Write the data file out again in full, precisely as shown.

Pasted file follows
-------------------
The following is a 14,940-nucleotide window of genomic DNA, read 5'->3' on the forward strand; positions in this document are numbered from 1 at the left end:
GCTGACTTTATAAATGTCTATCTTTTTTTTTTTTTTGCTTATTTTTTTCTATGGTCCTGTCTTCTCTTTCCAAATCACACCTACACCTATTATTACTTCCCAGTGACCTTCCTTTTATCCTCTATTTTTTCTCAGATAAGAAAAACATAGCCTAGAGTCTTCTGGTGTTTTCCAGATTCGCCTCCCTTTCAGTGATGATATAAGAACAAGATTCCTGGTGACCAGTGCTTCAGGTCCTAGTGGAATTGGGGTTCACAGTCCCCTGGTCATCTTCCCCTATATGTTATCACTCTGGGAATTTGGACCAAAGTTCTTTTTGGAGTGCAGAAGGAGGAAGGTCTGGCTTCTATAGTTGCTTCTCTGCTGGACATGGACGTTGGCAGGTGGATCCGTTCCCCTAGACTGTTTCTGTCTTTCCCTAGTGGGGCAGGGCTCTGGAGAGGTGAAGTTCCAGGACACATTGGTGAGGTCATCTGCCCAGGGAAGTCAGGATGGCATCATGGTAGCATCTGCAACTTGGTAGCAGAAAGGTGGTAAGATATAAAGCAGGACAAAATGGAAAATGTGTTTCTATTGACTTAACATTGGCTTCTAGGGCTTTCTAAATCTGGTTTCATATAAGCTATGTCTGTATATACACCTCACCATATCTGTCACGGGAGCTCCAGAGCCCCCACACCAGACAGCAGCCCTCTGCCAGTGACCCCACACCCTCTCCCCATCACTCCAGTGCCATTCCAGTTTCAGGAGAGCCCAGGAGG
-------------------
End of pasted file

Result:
The following is a 14,940-nucleotide window of genomic DNA, read 5'->3' on the forward strand; positions in this document are numbered from 1 at the left end:
GCTGACTTTATAAATGTCTATCTTTTTTTTTTTTTTGCTTATTTTTTTCTATGGTCCTGTCTTCTCTTTCCAAATCACACCTACACCTATTATTACTTCCCAGTGACCTTCCTTTTATCCTCTATTTTTTCTCAGATAAGAAAAACATAGCCTAGAGTCTTCTGGTGTTTTCCAGATTCGCCTCCCTTTCAGTGATGATATAAGAACAAGATTCCTGGTGACCAGTGCTTCAGGTCCTAGTGGAATTGGGGTTCACAGTCCCCTGGTCATCTTCCCCTATATGTTATCACTCTGGGAATTTGGACCAAAGTTCTTTTTGGAGTGCAGAAGGAGGAAGGTCTGGCTTCTATAGTTGCTTCTCTGCTGGACATGGACGTTGGCAGGTGGATCCGTTCCCCTAGACTGTTTCTGTCTTTCCCTAGTGGGGCAGGGCTCTGGAGAGGTGAAGTTCCAGGACACATTGGTGAGGTCATCTGCCCAGGGAAGTCAGGATGGCATCATGGTAGCATCTGCAACTTGGTAGCAGAAAGGTGGTAAGATATAAAGCAGGACAAAATGGAAAATGTGTTTCTATTGACTTAACATTGGCTTCTAGGGCTTTCTAAATCTGGTTTCATATAAGCTATGTCTGTATATACACCTCACCATATCTGTCACGGGAGCTCCAGAGCCCCCACACCAGACAGCAGCCCTCTGCCAGTGACCCCACACCCTCTCCCCATCACTCCAGTGCCATTCCAGTTTCAGGAGAGCCCAGGAGG